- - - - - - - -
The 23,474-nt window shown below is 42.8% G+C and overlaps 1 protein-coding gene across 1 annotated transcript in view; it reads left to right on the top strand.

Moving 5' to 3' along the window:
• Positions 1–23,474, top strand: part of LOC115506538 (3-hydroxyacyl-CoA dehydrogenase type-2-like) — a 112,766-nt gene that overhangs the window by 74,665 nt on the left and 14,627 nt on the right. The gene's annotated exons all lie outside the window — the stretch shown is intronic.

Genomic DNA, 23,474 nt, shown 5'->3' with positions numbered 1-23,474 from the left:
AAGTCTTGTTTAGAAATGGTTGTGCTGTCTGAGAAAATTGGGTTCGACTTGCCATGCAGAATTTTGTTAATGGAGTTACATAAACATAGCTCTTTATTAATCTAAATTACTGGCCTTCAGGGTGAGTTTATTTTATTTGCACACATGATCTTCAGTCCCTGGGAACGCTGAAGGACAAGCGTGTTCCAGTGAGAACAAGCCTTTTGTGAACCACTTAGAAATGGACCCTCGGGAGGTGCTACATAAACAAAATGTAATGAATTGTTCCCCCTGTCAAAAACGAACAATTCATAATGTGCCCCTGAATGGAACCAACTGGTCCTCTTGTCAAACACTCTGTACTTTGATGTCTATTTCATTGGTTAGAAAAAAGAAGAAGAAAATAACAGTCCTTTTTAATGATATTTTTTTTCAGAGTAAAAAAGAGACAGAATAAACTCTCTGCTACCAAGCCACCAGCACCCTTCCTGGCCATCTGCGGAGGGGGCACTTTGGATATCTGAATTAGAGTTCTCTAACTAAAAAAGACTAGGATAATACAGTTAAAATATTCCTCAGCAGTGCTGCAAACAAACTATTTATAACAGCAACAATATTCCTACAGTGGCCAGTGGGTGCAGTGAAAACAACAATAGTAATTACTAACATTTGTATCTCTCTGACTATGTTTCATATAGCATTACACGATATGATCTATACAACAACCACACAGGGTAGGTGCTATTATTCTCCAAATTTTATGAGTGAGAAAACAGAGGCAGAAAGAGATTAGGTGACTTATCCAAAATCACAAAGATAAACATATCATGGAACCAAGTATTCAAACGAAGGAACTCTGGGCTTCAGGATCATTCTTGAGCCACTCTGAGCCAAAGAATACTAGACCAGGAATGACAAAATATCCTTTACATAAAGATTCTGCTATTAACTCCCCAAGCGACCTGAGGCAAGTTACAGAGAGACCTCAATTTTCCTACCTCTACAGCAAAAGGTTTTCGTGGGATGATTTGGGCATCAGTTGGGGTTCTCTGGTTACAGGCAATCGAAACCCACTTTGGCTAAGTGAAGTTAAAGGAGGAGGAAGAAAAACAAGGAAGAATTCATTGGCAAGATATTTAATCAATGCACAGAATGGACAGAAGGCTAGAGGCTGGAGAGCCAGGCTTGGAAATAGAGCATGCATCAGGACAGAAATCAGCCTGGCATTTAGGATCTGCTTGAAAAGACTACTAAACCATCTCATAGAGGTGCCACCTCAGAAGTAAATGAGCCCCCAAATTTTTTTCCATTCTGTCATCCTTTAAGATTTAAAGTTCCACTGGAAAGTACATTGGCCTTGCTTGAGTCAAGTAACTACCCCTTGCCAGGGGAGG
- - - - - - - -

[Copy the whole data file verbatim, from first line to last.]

The 23,474-nt window shown below is 42.8% G+C and overlaps 1 protein-coding gene across 1 annotated transcript in view; it reads left to right on the top strand.

Moving 5' to 3' along the window:
• Positions 1–23,474, top strand: part of LOC115506538 (3-hydroxyacyl-CoA dehydrogenase type-2-like) — a 112,766-nt gene that overhangs the window by 74,665 nt on the left and 14,627 nt on the right. The gene's annotated exons all lie outside the window — the stretch shown is intronic.

Genomic DNA, 23,474 nt, shown 5'->3' with positions numbered 1-23,474 from the left:
AAGTCTTGTTTAGAAATGGTTGTGCTGTCTGAGAAAATTGGGTTCGACTTGCCATGCAGAATTTTGTTAATGGAGTTACATAAACATAGCTCTTTATTAATCTAAATTACTGGCCTTCAGGGTGAGTTTATTTTATTTGCACACATGATCTTCAGTCCCTGGGAACGCTGAAGGACAAGCGTGTTCCAGTGAGAACAAGCCTTTTGTGAACCACTTAGAAATGGACCCTCGGGAGGTGCTACATAAACAAAATGTAATGAATTGTTCCCCCTGTCAAAAACGAACAATTCATAATGTGCCCCTGAATGGAACCAACTGGTCCTCTTGTCAAACACTCTGTACTTTGATGTCTATTTCATTGGTTAGAAAAAAGAAGAAGAAAATAACAGTCCTTTTTAATGATATTTTTTTTCAGAGTAAAAAAGAGACAGAATAAACTCTCTGCTACCAAGCCACCAGCACCCTTCCTGGCCATCTGCGGAGGGGGCACTTTGGATATCTGAATTAGAGTTCTCTAACTAAAAAAGACTAGGATAATACAGTTAAAATATTCCTCAGCAGTGCTGCAAACAAACTATTTATAACAGCAACAATATTCCTACAGTGGCCAGTGGGTGCAGTGAAAACAACAATAGTAATTACTAACATTTGTATCTCTCTGACTATGTTTCATATAGCATTACACGATATGATCTATACAACAACCACACAGGGTAGGTGCTATTATTCTCCAAATTTTATGAGTGAGAAAACAGAGGCAGAAAGAGATTAGGTGACTTATCCAAAATCACAAAGATAAACATATCATGGAACCAAGTATTCAAACGAAGGAACTCTGGGCTTCAGGATCATTCTTGAGCCACTCTGAGCCAAAGAATACTAGACCAGGAATGACAAAATATCCTTTACATAAAGATTCTGCTATTAACTCCCCAAGCGACCTGAGGCAAGTTACAGAGAGACCTCAATTTTCCTACCTCTACAGCAAAAGGTTTTCGTGGGATGATTTGGGCATCAGTTGGGGTTCTCTGGTTACAGGCAATCGAAACCCACTTTGGCTAAGTGAAGTTAAAGGAGGAGGAAGAAAAACAAGGAAGAATTCATTGGCAAGATATTTAATCAATGCACAGAATGGACAGAAGGCTAGAGGCTGGAGAGCCAGGCTTGGAAATAGAGCATGCATCAGGACAGAAATCAGCCTGGCATTTAGGATCTGCTTGAAAAGACTACTAAACCATCTCATAGAGGTGCCACCTCAGAAGTAAATGAGCCCCCAAATTTTTTTCCATTCTGTCATCCTTTAAGATTTAAAGTTCCACTGGAAAGTACATTGGCCTTGCTTGAGTCAAGTAACTACCCCTTGCCAGGGGAGG